That season, at least a year and a half, was beyond my ability to endure.  Not only was God with me all the while, and not only did God enable me to be what I had never been, but God was preparing me for this work and all that has transpired as we have walked together. 

The truth is, you and I aren’t made to handle trials.  It’s too exhausting to try to meet expectations, to figure out answers, to process our pain, and to navigate uncharted territory.  What we do have the opportunity to do is to hand our trials over to God, so that His purposes for allowing them, come to pass in our lives.

Jesus invites us to bring all of the overload, all of the heaviness, all of the weariness to Him.  Matthew 11:28, “Come to Me, all you who are weary and burdened, and I will give you rest.”  Those are the words of Jesus, the words of a Savior who doesn’t want us to live overwhelmed, but to live with the strength and confidence He will provide.

How do we accept Jesus’ invitation to allow Him to handle what we cannot handle?  We have to admit our weakness, our limitation, our vulnerability, our inadequacy. Jesus told Paul, “My grace is sufficient for you, for my power is made perfect in weakness.” II Corinthians 12:9  The sooner we throw up our hands and admit our inability to do what needs done and invite Jesus to take over, the sooner relief will come.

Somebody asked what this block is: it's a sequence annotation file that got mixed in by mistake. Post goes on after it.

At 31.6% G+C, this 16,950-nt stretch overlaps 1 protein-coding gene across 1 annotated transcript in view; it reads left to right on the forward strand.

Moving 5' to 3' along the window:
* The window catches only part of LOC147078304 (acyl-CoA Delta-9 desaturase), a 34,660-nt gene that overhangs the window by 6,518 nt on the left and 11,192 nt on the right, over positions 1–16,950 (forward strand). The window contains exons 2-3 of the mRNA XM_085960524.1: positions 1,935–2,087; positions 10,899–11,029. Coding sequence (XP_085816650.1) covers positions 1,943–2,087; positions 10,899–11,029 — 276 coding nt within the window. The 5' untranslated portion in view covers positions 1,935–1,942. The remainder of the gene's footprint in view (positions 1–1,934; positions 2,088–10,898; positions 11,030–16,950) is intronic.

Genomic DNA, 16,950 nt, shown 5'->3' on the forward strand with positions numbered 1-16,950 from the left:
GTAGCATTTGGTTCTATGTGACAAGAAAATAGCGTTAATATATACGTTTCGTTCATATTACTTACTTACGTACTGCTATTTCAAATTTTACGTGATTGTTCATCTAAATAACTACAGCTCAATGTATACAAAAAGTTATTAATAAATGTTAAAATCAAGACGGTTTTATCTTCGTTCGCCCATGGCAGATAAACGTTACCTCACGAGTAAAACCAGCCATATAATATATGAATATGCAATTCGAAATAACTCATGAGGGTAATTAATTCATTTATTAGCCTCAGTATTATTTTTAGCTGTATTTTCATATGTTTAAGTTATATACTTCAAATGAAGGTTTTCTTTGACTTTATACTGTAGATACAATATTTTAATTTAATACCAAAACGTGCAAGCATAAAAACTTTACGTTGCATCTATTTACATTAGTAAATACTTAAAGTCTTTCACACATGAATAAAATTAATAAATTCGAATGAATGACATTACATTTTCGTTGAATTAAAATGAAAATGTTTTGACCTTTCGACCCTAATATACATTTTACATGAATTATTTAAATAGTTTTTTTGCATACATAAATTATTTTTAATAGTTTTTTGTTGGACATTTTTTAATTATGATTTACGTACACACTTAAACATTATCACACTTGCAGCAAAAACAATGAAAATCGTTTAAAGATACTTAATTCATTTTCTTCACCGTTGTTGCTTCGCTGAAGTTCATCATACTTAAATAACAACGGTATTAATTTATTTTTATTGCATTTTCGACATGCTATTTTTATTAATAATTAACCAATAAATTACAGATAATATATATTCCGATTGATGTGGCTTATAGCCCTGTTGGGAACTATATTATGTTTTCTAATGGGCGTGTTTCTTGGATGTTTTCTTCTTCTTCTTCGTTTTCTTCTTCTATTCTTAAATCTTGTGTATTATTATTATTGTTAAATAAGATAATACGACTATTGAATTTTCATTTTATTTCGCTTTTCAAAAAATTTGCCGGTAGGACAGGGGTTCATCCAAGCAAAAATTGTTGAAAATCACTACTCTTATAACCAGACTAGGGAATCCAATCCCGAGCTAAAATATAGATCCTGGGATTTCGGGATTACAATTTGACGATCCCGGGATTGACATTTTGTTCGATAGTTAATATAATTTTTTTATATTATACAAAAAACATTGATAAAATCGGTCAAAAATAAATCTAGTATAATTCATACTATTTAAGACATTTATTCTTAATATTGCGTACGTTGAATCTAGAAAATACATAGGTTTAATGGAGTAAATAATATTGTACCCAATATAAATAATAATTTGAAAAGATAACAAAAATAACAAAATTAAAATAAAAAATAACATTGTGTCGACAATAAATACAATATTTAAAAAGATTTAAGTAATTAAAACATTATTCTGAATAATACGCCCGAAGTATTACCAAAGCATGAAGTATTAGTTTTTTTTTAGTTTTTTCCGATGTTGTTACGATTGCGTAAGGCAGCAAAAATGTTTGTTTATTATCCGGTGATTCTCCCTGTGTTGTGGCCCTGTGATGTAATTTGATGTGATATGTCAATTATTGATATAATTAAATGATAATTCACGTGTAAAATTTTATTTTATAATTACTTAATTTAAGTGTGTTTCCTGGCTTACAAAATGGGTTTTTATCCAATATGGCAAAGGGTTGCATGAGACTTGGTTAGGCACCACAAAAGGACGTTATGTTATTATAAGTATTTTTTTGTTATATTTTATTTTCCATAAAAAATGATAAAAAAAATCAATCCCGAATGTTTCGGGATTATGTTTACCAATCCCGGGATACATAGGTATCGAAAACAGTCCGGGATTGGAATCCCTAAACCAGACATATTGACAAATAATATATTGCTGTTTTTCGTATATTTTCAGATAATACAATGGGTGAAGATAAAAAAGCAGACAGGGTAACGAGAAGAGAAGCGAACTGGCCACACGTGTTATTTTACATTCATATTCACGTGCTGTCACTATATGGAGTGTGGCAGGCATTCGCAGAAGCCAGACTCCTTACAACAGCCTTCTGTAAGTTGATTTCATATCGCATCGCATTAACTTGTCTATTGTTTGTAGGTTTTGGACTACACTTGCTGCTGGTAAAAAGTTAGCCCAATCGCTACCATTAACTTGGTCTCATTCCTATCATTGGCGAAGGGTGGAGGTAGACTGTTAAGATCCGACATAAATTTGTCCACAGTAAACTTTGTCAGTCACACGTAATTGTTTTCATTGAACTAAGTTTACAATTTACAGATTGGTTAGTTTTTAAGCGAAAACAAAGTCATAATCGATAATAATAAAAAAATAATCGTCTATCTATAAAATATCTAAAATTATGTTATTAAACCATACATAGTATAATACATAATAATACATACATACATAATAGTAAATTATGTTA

This pandemic found me having to lead through situations I could not handle.  Early on, I wondered if I was up to the task.  I quickly learned I was not, but that God was.  He has proven faithful. I have still dealt with unwanted circumstances, but God’s presence has given me joy and strength in the midst of stress and uncertain times.

If you are overwhelmed today, if you are dealing with more than you can handle, why not turn it over to the Lord? Why not let Him reveal Himself?  Why not let Him take you to a deeper place of faith?  Why not allow your situation to become a living testimony to the power of the Resurrection?  Why not rest in what God can do instead of being stressed by what you can’t do?

Hallmark Theology says, “God will not give you more than you can handle.”  The Bible teaches that God won’t give you more than HE can handle.”  Who is ready to turn some burdens over to Him?

%d bloggers like this: